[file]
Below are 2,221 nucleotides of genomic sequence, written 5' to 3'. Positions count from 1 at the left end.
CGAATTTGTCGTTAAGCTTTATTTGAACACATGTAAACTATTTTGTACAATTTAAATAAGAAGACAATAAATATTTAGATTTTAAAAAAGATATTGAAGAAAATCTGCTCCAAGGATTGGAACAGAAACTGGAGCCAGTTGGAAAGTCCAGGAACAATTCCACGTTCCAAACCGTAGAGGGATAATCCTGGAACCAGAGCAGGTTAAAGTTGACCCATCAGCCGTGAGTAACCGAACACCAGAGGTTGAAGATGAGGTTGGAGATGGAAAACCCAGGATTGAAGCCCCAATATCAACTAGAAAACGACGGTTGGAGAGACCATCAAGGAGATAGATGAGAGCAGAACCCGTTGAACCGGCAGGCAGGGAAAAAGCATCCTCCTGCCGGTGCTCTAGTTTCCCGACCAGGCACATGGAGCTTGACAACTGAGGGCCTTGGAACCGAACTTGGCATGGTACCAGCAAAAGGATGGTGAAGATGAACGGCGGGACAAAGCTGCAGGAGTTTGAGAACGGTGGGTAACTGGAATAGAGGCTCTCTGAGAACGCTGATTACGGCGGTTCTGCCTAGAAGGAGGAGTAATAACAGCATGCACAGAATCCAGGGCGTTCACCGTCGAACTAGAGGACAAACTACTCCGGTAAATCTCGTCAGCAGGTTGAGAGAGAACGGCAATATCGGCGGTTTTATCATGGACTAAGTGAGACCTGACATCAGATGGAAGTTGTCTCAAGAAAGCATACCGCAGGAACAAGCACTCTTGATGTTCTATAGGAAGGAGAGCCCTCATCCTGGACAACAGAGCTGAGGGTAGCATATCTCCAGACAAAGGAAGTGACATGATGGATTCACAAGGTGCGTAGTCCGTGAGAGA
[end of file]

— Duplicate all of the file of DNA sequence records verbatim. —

Below are 2,221 nucleotides of genomic sequence, written 5' to 3'. Positions count from 1 at the left end.
CGAATTTGTCGTTAAGCTTTATTTGAACACATGTAAACTATTTTGTACAATTTAAATAAGAAGACAATAAATATTTAGATTTTAAAAAAGATATTGAAGAAAATCTGCTCCAAGGATTGGAACAGAAACTGGAGCCAGTTGGAAAGTCCAGGAACAATTCCACGTTCCAAACCGTAGAGGGATAATCCTGGAACCAGAGCAGGTTAAAGTTGACCCATCAGCCGTGAGTAACCGAACACCAGAGGTTGAAGATGAGGTTGGAGATGGAAAACCCAGGATTGAAGCCCCAATATCAACTAGAAAACGACGGTTGGAGAGACCATCAAGGAGATAGATGAGAGCAGAACCCGTTGAACCGGCAGGCAGGGAAAAAGCATCCTCCTGCCGGTGCTCTAGTTTCCCGACCAGGCACATGGAGCTTGACAACTGAGGGCCTTGGAACCGAACTTGGCATGGTACCAGCAAAAGGATGGTGAAGATGAACGGCGGGACAAAGCTGCAGGAGTTTGAGAACGGTGGGTAACTGGAATAGAGGCTCTCTGAGAACGCTGATTACGGCGGTTCTGCCTAGAAGGAGGAGTAATAACAGCATGCACAGAATCCAGGGCGTTCACCGTCGAACTAGAGGACAAACTACTCCGGTAAATCTCGTCAGCAGGTTGAGAGAGAACGGCAATATCGGCGGTTTTATCATGGACTAAGTGAGACCTGACATCAGATGGAAGTTGTCTCAAGAAAGCATACCGCAGGAACAAGCACTCTTGATGTTCTATAGGAAGGAGAGCCCTCATCCTGGACAACAGAGCTGAGGGTAGCATATCTCCAGACAAAGGAAGTGACATGATGGATTCACAAGGTGCGTAGTCCGTGAGAGA